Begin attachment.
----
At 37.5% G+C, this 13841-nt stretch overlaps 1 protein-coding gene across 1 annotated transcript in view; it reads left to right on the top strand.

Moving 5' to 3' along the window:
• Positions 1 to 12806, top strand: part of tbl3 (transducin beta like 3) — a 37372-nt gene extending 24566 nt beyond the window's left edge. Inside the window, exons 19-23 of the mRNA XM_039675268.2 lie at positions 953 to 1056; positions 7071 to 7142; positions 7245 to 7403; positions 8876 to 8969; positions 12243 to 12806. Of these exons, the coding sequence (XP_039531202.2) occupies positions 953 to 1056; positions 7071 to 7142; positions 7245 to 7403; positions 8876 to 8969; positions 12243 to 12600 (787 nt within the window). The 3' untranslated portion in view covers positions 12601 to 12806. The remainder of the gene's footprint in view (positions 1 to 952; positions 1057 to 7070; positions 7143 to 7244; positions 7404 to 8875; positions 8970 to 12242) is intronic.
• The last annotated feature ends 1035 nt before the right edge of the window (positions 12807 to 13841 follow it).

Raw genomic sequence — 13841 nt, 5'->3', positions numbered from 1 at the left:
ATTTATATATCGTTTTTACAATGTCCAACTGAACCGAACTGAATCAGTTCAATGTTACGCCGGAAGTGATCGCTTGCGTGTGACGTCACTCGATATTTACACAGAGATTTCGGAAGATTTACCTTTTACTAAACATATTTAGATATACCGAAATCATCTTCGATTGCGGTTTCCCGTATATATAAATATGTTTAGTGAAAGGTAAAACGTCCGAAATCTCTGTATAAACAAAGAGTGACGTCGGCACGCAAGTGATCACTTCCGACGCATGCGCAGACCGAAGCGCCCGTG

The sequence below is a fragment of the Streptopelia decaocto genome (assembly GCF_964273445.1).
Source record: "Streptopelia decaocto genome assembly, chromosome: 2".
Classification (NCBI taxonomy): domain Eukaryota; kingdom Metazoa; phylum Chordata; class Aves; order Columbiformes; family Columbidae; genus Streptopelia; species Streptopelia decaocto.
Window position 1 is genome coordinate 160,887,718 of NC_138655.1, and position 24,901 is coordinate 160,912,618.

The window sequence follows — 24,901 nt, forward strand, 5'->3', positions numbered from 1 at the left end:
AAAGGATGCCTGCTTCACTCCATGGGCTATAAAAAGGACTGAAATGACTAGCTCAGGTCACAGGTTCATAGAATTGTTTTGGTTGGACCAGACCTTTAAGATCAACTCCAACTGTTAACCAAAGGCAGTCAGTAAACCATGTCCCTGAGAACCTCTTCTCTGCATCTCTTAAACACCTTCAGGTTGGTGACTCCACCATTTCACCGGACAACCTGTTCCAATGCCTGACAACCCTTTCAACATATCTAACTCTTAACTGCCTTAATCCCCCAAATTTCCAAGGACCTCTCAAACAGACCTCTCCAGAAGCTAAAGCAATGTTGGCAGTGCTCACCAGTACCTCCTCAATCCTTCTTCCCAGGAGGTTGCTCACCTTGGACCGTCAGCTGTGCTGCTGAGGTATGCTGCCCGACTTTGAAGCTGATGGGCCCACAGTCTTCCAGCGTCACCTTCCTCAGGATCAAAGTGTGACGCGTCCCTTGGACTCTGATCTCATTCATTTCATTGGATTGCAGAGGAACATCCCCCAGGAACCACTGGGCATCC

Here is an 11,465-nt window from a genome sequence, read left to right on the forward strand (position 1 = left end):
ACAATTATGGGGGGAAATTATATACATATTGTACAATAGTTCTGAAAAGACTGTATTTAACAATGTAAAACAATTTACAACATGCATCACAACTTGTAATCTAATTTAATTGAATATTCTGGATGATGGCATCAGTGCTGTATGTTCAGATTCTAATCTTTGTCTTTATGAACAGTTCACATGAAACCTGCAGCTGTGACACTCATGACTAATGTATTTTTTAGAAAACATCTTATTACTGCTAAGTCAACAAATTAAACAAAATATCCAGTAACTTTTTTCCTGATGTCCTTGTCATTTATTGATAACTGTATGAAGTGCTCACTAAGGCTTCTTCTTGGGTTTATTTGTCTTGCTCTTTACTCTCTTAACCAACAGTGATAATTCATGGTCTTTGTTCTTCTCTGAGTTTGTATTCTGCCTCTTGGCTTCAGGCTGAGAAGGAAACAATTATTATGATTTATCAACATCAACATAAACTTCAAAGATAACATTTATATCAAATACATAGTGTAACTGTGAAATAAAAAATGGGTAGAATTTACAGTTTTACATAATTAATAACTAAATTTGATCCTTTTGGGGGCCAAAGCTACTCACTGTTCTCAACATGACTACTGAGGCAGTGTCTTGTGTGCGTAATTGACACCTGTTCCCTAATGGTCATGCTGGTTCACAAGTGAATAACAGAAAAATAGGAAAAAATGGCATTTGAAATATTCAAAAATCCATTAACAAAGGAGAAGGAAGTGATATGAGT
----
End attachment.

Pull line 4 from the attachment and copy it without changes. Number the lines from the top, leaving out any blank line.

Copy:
• The last annotated feature ends 1035 nt before the right edge of the window (positions 12807 to 13841 follow it).